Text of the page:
Fennel gives cocktails a hint of licorice flavor. But it’s also one of those ingredients that brings the fresh farmers market feel to your glass. Here are a few fennel cocktails to try!
Cat’s Pajamas ~ Fennel-infused honey is the star of this gin and cucumber cocktail inspired by the classic Bee’s Knees cocktail.
Seven Foals Cocktail ~ This aquavit-based citrus cocktail gets creative with anise, fennel, and caraway flavors.
Rhubarb-Fennel Cocktail ~ The grassy, tart flavor of rhubarb combines with a fennel-infused vodka for a refreshing spring drink.
Fennel Fizz ~ A savory cocktail made with Green Chartreuse gets an assist from fennel and an herbal lemon syrup.
Fennel Lemon Crunch ~ Fennel syrup and basil make a great team in this vodka cocktail. (Although I’m not sure what the “crunch” refers to …)
When you’re passionate about tequila, celebrating the spirit and studying it go hand in hand. That’s why Olmeca Altos founders Henry Besant and Dré Masso created the Tahona Society with master distiller Jesus Hernandez in 2010. Knowing more about the ancient art and culture of tequila gives bartenders a deeper love and respect for the spirit they can pass on to guests.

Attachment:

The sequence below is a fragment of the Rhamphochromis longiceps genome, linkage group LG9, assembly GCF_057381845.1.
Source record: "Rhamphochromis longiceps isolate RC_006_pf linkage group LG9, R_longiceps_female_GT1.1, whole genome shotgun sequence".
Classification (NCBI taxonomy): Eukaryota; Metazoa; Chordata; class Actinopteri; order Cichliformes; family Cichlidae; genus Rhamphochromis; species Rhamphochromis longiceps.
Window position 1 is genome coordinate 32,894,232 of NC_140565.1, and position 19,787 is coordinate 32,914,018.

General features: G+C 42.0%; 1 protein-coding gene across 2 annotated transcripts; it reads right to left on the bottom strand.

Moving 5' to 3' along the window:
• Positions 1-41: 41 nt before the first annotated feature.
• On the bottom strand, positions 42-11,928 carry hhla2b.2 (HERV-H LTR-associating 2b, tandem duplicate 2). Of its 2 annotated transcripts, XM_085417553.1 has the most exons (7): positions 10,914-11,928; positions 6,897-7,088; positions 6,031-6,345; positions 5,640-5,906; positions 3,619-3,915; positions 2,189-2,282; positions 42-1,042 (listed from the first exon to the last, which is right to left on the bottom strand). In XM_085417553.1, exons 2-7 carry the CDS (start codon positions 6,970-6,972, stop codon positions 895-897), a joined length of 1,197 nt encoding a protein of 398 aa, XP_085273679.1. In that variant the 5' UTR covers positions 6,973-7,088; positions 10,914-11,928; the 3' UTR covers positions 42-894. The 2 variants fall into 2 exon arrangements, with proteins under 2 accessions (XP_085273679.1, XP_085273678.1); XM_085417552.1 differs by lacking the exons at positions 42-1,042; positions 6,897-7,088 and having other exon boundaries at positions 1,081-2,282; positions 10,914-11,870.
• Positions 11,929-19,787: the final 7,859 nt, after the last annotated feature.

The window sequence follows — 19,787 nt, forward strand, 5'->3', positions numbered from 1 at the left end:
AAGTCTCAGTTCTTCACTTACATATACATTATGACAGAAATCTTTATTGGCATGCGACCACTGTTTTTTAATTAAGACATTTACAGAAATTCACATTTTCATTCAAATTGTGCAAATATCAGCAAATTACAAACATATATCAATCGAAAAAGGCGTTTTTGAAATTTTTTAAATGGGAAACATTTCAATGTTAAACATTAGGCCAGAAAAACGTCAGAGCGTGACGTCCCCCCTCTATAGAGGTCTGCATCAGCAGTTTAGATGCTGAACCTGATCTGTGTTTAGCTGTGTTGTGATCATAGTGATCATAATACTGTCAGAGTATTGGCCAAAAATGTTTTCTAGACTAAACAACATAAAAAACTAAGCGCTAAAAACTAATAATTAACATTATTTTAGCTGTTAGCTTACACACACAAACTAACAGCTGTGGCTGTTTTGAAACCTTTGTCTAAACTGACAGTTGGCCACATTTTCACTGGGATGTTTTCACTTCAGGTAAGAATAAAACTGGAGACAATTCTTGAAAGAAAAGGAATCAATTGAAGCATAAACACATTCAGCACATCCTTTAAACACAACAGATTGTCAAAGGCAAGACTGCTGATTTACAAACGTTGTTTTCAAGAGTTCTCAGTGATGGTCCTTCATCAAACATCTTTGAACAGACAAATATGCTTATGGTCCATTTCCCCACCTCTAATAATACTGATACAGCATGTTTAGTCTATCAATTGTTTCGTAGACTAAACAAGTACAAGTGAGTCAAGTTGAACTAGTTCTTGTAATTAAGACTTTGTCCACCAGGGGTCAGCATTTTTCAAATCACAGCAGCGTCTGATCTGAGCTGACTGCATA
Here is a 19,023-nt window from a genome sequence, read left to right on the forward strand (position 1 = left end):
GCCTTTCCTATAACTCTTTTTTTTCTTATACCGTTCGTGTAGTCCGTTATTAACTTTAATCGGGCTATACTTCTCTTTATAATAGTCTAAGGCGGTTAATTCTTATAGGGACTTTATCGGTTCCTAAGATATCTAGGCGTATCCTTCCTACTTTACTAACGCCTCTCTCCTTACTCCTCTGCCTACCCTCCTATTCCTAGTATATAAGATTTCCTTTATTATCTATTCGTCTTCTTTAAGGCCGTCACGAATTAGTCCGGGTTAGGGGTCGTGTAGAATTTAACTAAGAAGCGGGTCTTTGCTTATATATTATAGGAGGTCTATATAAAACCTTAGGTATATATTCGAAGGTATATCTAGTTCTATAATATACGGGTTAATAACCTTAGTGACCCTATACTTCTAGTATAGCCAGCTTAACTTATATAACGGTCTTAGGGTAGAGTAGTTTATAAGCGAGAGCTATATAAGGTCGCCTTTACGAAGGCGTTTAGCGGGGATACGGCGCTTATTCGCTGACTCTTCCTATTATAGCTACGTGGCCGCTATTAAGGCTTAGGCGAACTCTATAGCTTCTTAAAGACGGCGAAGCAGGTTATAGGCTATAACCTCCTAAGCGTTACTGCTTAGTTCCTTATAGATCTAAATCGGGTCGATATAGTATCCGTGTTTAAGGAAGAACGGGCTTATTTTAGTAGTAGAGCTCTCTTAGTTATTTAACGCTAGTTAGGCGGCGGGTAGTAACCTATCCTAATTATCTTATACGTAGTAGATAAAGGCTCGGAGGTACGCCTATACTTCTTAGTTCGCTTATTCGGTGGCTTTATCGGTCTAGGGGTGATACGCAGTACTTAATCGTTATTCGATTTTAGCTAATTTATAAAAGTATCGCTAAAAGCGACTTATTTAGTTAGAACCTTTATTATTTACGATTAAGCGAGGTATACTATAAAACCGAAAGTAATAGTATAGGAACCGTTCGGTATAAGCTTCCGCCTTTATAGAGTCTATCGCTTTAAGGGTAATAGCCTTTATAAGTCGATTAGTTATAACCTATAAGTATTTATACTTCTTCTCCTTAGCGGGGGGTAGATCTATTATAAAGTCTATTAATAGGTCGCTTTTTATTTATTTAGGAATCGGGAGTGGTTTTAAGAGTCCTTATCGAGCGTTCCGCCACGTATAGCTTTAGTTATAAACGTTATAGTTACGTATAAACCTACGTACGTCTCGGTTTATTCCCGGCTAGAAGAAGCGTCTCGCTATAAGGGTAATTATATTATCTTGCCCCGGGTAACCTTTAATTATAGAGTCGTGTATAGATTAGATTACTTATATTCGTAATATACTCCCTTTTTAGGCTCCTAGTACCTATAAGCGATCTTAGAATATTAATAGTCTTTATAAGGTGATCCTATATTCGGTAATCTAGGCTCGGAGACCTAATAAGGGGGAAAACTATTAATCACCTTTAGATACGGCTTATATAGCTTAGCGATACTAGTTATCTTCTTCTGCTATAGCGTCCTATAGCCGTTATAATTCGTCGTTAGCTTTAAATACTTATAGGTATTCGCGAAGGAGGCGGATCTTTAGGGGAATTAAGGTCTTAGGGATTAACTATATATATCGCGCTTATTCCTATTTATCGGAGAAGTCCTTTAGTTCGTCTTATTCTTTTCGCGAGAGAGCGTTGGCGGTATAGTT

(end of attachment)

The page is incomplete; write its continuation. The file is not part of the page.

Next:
Tales of the Cocktail asked me to find out more about the Tahona Society and tequila education for bartenders.
Because of its funky spiced flavor, you’ll see a lot of pre-Prohibition cocktails that call for Swedish Punsch. But it’s also great in tiki drinks and as the base for a twist on Hot Buttered Rum. It can be hard to find, but you can make your own!
1 lemon, sliced thin and seeded
1 cardamom pod, crushed<
1 cup cachaça
1 Darjeeling (or similar) tea bag
1/2 cup hot water
2/3 cup sugar
Combine lemon, clove and crushed cardamom pod in a glass jar and add the cachaça. Let rest for 24 hours. Steep the tea bag in the hot water for 5 to 7 minutes, remove the bag and add sugar to make it into a syrup. Let it cool.
Fine-strain the infused cachaça mixture and then mix the infusion with the tea syrup. Let the mixture rest overnight.
The recipe I created and posted here was first published on Serious Eats in my DIY vs. Buy column.
Your bar may feature a dozen rare bourbons and a housemade tonic clarified in a centrifuge. But if the non-alcoholic options boil down to seltzer and a virgin Rum & Coke, there’s still room to up your game. Bartenders can use the creativity and dedication to craft that makes for a good cocktail program to develop alcohol-free drinks that expand a bar’s appeal.
For Tales of the Cocktail, I talked to some bartenders about how (and why) bars should make good non-alcoholic drinks.